The owner of land affected by knotweed will be liable to his neighbours in common law if it spreads onto their land. Buildings insurance does not usually cover knotweed damage.
You may not be able to sell an affected property if a buyer cannot get a mortgage on it as a result of contamination by an invasive species. UK Finance (formerly known as the Council of Mortgage Lenders or CML) has stated that mortgage lenders will expect the presence of knotweed to be noted on a residential valuation report. Lenders determine their own individual policies on this issue. If knotweed is present, it is usually one of a number of factors the lender will consider, and the level of severity may be a factor. If mortgage lenders agree to lend on an affected property, they will normally require evidence of an eradication & treatment management plan as a condition of lending. They may also require an insurance-backed guarantee.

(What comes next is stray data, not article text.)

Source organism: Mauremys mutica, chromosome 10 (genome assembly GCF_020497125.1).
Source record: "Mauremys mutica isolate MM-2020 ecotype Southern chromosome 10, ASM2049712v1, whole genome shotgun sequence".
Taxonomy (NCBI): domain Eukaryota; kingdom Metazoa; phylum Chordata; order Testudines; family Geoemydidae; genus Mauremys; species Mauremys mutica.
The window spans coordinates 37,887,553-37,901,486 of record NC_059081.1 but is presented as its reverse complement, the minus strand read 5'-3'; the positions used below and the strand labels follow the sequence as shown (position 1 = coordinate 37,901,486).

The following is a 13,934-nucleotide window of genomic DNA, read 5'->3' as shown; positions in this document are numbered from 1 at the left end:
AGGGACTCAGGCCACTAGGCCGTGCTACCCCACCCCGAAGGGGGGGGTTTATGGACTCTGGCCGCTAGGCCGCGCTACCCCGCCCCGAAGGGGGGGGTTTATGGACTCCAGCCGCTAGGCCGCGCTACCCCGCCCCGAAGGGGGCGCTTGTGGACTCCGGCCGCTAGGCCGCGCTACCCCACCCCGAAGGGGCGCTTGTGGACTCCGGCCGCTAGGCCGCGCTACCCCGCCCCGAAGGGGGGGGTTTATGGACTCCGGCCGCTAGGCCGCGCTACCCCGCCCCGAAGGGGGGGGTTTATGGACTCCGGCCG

The Invasive Non-Native Specialists Association (‘INNSA’) www.insa.org website contains detailed further information on invasive plant species. The websites of the RICS, Environment Agency, DEFRA, The Japanese Knotweed Alliance and GOV.UK also have useful guidance on the issues. If you are concerned that a plant in your garden might be knotweed, then some useful photos of the plant (and other information) can be found at the GB Non Native Species Secretariat website at : www.nonnativespecies.org
As always, if you have any questions about this, please give us a call.